Politics

Top House Republican: Sure, I’d sit with a Democrat during the State of the Union

Chris Moody Contributor
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BALTIMORE — House Majority Whip Kevin McCarthy voiced support for a Democrat-led proposal to integrate party members at this year’s State of the Union Address in response to the shooting in Arizona that left House colleague Arizona Rep. Gabrielle Giffords severely injured.

“The Republican leadership doesn’t urge the members all to sit on one side or the other; there is nobody that walks in and tells you where to sit. It comes in nature,” said California Rep. McCarthy, the third-ranking Republican in the House. “I think you’ll find that people are willing to and want to do it, but not because someone’s out telling them to do it.”

“I’d go sit by them,” he added.

Seating at the president’s annual address is traditionally divided by party, but it is looking increasingly likely that it will change with President Obama’s speech, which is scheduled for next week.

Prompted by Democratic Sen. Mark Udall of Colorado earlier this week, House and Senate leaders from his party say they support the idea, but until now, Republican leaders have remained largely unresponsive. Before this, only Arizona Republican Sen. John McCain had officially said he will make an effort to sit with the opposite party.

“I think in this time and this nature it kind of goes back to what Speaker Boehner said after the incident with Gabby. He said ‘one attack on one of us is an attack on all who serve,’ and I think that comment set a tone to what that House looks like,” McCarthy said. “And I think the action that you’re seeing where members are now saying, ‘Hey yeah, why don’t we sit next to one another? We are all one House.’ That’s the action that you’ll see and it doesn’t take a call from somebody.”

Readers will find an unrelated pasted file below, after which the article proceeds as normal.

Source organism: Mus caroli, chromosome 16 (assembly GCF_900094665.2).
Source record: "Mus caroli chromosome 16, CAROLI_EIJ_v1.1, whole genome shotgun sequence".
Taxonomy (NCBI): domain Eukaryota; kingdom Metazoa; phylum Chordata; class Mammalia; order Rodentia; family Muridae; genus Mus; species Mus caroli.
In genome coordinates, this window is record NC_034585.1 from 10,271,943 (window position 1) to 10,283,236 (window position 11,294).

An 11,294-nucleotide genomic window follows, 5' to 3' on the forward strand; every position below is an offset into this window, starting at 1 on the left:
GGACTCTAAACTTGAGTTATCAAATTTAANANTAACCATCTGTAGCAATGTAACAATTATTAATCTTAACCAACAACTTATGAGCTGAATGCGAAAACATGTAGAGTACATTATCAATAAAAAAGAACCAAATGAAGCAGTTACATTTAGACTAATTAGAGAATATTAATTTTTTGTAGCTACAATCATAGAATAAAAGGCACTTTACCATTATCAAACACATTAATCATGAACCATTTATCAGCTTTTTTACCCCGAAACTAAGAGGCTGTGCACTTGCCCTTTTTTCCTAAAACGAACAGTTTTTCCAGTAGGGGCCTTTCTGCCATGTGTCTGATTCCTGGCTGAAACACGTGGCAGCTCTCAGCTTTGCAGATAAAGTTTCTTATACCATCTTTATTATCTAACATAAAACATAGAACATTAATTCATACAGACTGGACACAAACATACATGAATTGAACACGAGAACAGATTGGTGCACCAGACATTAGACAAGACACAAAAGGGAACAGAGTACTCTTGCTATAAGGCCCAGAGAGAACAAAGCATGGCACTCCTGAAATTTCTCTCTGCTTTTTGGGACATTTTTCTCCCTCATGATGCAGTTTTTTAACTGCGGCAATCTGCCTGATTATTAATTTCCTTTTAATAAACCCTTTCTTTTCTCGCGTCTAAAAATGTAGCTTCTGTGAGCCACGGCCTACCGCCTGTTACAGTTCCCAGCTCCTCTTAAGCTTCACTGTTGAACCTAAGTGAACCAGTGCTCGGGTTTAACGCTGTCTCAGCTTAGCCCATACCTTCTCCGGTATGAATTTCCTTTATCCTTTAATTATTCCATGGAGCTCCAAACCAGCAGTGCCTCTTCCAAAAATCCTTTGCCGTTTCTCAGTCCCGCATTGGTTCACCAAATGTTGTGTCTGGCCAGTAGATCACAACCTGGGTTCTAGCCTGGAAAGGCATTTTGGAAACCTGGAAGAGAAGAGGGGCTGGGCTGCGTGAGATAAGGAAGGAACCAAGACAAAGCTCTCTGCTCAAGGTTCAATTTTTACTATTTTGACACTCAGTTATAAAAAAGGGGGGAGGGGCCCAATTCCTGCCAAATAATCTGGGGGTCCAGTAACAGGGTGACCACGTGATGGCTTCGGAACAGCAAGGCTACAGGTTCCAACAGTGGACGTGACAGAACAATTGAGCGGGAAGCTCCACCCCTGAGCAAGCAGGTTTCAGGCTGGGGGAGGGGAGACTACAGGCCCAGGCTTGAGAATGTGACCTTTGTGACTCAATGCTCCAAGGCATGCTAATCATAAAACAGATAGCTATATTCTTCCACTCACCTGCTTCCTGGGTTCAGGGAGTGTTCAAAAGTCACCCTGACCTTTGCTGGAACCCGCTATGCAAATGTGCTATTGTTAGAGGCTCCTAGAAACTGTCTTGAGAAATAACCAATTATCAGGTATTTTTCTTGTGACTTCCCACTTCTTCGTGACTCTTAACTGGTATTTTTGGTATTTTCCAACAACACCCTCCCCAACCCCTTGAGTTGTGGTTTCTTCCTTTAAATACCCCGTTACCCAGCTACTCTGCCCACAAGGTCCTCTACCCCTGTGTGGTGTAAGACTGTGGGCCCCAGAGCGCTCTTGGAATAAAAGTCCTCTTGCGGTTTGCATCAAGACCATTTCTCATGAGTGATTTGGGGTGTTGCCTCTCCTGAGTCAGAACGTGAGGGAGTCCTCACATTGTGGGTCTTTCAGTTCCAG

At least one Republican House member, Rep. Candice Miller of Michigan, showed unease and would not say if she planned to sit next to a Democrat during Tuesday night’s speech.

“Every member has to think about that personally,” Miller said. “I think all of us need to reach out to talk to other colleagues on the other side of the aisle.”

When asked again if she specifically would make an effort she said,  “I actually sort of move around on the House floor myself anyway so I guess I hadn’t really thought about that.”

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